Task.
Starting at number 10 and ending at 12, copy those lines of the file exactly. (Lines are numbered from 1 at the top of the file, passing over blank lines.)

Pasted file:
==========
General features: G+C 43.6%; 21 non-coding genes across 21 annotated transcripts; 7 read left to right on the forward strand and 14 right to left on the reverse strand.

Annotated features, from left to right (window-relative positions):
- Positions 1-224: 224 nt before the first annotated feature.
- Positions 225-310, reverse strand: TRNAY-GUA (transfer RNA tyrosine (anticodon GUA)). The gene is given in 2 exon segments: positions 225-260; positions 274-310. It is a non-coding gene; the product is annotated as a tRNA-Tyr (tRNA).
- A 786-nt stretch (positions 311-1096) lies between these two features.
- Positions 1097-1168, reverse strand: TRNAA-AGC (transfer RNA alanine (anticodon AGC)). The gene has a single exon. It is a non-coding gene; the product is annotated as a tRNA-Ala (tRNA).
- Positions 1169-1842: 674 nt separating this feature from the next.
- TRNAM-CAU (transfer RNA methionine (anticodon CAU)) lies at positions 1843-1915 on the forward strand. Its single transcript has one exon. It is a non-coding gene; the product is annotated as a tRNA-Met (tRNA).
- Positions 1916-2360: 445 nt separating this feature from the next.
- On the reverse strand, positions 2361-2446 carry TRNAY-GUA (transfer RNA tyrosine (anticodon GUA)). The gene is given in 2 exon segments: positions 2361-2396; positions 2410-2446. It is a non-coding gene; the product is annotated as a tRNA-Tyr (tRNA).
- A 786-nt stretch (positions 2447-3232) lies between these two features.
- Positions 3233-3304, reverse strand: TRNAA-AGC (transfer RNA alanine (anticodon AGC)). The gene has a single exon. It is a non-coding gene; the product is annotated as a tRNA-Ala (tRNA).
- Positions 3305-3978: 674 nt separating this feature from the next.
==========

- On the reverse strand, positions 2361-2446 carry TRNAY-GUA (transfer RNA tyrosine (anticodon GUA)). The gene is given in 2 exon segments: positions 2361-2396; positions 2410-2446. It is a non-coding gene; the product is annotated as a tRNA-Tyr (tRNA).
- A 786-nt stretch (positions 2447-3232) lies between these two features.
- Positions 3233-3304, reverse strand: TRNAA-AGC (transfer RNA alanine (anticodon AGC)). The gene has a single exon. It is a non-coding gene; the product is annotated as a tRNA-Ala (tRNA).